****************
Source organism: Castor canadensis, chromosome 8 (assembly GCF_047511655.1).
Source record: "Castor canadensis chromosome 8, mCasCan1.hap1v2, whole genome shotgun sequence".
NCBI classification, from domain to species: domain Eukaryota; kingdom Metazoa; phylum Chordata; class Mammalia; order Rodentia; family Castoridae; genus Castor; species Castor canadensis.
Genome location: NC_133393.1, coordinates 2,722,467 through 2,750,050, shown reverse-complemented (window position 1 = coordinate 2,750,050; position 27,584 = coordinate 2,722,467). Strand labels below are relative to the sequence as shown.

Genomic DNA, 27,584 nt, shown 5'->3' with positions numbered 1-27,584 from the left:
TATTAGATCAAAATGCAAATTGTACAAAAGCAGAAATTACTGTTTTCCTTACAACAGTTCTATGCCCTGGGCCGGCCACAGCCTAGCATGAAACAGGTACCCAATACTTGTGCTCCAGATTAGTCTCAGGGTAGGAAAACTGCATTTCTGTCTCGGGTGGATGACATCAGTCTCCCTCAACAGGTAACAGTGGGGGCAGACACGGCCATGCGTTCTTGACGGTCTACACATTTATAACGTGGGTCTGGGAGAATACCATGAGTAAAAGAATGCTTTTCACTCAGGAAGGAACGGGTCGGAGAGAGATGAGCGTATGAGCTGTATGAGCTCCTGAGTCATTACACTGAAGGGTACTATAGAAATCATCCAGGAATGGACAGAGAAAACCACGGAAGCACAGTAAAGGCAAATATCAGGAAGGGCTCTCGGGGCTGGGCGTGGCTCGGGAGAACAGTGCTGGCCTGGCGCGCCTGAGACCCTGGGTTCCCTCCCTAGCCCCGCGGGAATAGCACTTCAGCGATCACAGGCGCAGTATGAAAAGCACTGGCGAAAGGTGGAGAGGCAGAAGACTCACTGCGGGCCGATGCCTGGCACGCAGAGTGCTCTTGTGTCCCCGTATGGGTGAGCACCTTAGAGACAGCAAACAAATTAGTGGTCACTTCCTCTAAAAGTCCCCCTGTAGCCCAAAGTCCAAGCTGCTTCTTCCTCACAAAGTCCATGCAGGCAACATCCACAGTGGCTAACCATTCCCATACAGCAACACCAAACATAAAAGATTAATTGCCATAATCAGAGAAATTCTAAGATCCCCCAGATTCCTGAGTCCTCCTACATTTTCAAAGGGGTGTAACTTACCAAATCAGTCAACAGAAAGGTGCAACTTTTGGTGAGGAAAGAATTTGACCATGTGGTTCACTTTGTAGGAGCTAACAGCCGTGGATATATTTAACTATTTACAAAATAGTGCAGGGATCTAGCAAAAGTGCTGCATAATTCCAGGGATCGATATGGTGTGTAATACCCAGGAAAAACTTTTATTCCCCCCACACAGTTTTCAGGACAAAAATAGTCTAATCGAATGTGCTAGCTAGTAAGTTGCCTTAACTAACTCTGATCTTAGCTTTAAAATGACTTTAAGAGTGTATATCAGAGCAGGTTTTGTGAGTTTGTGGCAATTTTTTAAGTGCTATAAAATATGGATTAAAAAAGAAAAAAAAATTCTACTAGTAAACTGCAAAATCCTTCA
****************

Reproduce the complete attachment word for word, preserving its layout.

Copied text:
Source organism: Castor canadensis, chromosome 8 (assembly GCF_047511655.1).
Source record: "Castor canadensis chromosome 8, mCasCan1.hap1v2, whole genome shotgun sequence".
NCBI classification, from domain to species: domain Eukaryota; kingdom Metazoa; phylum Chordata; class Mammalia; order Rodentia; family Castoridae; genus Castor; species Castor canadensis.
Genome location: NC_133393.1, coordinates 2,722,467 through 2,750,050, shown reverse-complemented (window position 1 = coordinate 2,750,050; position 27,584 = coordinate 2,722,467). Strand labels below are relative to the sequence as shown.

Genomic DNA, 27,584 nt, shown 5'->3' with positions numbered 1-27,584 from the left:
TATTAGATCAAAATGCAAATTGTACAAAAGCAGAAATTACTGTTTTCCTTACAACAGTTCTATGCCCTGGGCCGGCCACAGCCTAGCATGAAACAGGTACCCAATACTTGTGCTCCAGATTAGTCTCAGGGTAGGAAAACTGCATTTCTGTCTCGGGTGGATGACATCAGTCTCCCTCAACAGGTAACAGTGGGGGCAGACACGGCCATGCGTTCTTGACGGTCTACACATTTATAACGTGGGTCTGGGAGAATACCATGAGTAAAAGAATGCTTTTCACTCAGGAAGGAACGGGTCGGAGAGAGATGAGCGTATGAGCTGTATGAGCTCCTGAGTCATTACACTGAAGGGTACTATAGAAATCATCCAGGAATGGACAGAGAAAACCACGGAAGCACAGTAAAGGCAAATATCAGGAAGGGCTCTCGGGGCTGGGCGTGGCTCGGGAGAACAGTGCTGGCCTGGCGCGCCTGAGACCCTGGGTTCCCTCCCTAGCCCCGCGGGAATAGCACTTCAGCGATCACAGGCGCAGTATGAAAAGCACTGGCGAAAGGTGGAGAGGCAGAAGACTCACTGCGGGCCGATGCCTGGCACGCAGAGTGCTCTTGTGTCCCCGTATGGGTGAGCACCTTAGAGACAGCAAACAAATTAGTGGTCACTTCCTCTAAAAGTCCCCCTGTAGCCCAAAGTCCAAGCTGCTTCTTCCTCACAAAGTCCATGCAGGCAACATCCACAGTGGCTAACCATTCCCATACAGCAACACCAAACATAAAAGATTAATTGCCATAATCAGAGAAATTCTAAGATCCCCCAGATTCCTGAGTCCTCCTACATTTTCAAAGGGGTGTAACTTACCAAATCAGTCAACAGAAAGGTGCAACTTTTGGTGAGGAAAGAATTTGACCATGTGGTTCACTTTGTAGGAGCTAACAGCCGTGGATATATTTAACTATTTACAAAATAGTGCAGGGATCTAGCAAAAGTGCTGCATAATTCCAGGGATCGATATGGTGTGTAATACCCAGGAAAAACTTTTATTCCCCCCACACAGTTTTCAGGACAAAAATAGTCTAATCGAATGTGCTAGCTAGTAAGTTGCCTTAACTAACTCTGATCTTAGCTTTAAAATGACTTTAAGAGTGTATATCAGAGCAGGTTTTGTGAGTTTGTGGCAATTTTTTAAGTGCTATAAAATATGGATTAAAAAAGAAAAAAAAATTCTACTAGTAAACTGCAAAATCCTTCA